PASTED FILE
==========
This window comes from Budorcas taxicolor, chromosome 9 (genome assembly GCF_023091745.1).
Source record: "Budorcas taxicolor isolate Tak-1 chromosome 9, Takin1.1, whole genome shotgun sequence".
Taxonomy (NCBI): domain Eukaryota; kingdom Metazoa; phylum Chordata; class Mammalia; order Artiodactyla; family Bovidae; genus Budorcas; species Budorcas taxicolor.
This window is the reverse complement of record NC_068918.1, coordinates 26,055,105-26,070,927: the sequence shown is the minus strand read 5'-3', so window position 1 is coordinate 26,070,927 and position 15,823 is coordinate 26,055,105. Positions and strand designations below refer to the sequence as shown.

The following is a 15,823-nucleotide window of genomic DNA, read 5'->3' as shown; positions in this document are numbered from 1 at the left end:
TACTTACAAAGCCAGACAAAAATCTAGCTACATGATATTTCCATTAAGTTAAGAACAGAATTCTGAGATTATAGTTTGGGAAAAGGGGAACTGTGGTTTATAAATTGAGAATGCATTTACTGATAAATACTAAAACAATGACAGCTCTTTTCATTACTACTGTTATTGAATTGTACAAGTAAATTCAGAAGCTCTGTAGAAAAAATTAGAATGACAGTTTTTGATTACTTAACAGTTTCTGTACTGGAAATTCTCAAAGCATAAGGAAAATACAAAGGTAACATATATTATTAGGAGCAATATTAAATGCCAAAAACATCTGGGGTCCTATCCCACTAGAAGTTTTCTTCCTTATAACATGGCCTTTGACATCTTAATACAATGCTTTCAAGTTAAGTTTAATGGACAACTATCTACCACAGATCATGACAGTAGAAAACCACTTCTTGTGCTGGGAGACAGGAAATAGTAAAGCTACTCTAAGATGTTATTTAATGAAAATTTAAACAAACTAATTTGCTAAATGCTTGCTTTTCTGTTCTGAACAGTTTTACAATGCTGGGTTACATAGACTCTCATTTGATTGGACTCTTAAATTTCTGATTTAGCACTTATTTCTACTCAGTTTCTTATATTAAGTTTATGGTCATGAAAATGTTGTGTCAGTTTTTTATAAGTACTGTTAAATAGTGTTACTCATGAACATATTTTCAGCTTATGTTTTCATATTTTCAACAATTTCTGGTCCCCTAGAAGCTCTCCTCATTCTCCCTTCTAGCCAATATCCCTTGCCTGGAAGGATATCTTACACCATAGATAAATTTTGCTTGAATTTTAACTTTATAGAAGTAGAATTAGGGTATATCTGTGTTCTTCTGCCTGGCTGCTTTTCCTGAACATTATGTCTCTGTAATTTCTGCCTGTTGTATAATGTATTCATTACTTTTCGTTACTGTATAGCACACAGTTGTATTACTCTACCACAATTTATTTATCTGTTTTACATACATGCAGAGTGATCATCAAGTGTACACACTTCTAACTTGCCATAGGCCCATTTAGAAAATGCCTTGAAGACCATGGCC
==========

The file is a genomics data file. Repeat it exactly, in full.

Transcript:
This window comes from Budorcas taxicolor, chromosome 9 (genome assembly GCF_023091745.1).
Source record: "Budorcas taxicolor isolate Tak-1 chromosome 9, Takin1.1, whole genome shotgun sequence".
Taxonomy (NCBI): domain Eukaryota; kingdom Metazoa; phylum Chordata; class Mammalia; order Artiodactyla; family Bovidae; genus Budorcas; species Budorcas taxicolor.
This window is the reverse complement of record NC_068918.1, coordinates 26,055,105-26,070,927: the sequence shown is the minus strand read 5'-3', so window position 1 is coordinate 26,070,927 and position 15,823 is coordinate 26,055,105. Positions and strand designations below refer to the sequence as shown.

The following is a 15,823-nucleotide window of genomic DNA, read 5'->3' as shown; positions in this document are numbered from 1 at the left end:
TACTTACAAAGCCAGACAAAAATCTAGCTACATGATATTTCCATTAAGTTAAGAACAGAATTCTGAGATTATAGTTTGGGAAAAGGGGAACTGTGGTTTATAAATTGAGAATGCATTTACTGATAAATACTAAAACAATGACAGCTCTTTTCATTACTACTGTTATTGAATTGTACAAGTAAATTCAGAAGCTCTGTAGAAAAAATTAGAATGACAGTTTTTGATTACTTAACAGTTTCTGTACTGGAAATTCTCAAAGCATAAGGAAAATACAAAGGTAACATATATTATTAGGAGCAATATTAAATGCCAAAAACATCTGGGGTCCTATCCCACTAGAAGTTTTCTTCCTTATAACATGGCCTTTGACATCTTAATACAATGCTTTCAAGTTAAGTTTAATGGACAACTATCTACCACAGATCATGACAGTAGAAAACCACTTCTTGTGCTGGGAGACAGGAAATAGTAAAGCTACTCTAAGATGTTATTTAATGAAAATTTAAACAAACTAATTTGCTAAATGCTTGCTTTTCTGTTCTGAACAGTTTTACAATGCTGGGTTACATAGACTCTCATTTGATTGGACTCTTAAATTTCTGATTTAGCACTTATTTCTACTCAGTTTCTTATATTAAGTTTATGGTCATGAAAATGTTGTGTCAGTTTTTTATAAGTACTGTTAAATAGTGTTACTCATGAACATATTTTCAGCTTATGTTTTCATATTTTCAACAATTTCTGGTCCCCTAGAAGCTCTCCTCATTCTCCCTTCTAGCCAATATCCCTTGCCTGGAAGGATATCTTACACCATAGATAAATTTTGCTTGAATTTTAACTTTATAGAAGTAGAATTAGGGTATATCTGTGTTCTTCTGCCTGGCTGCTTTTCCTGAACATTATGTCTCTGTAATTTCTGCCTGTTGTATAATGTATTCATTACTTTTCGTTACTGTATAGCACACAGTTGTATTACTCTACCACAATTTATTTATCTGTTTTACATACATGCAGAGTGATCATCAAGTGTACACACTTCTAACTTGCCATAGGCCCATTTAGAAAATGCCTTGAAGACCATGGCC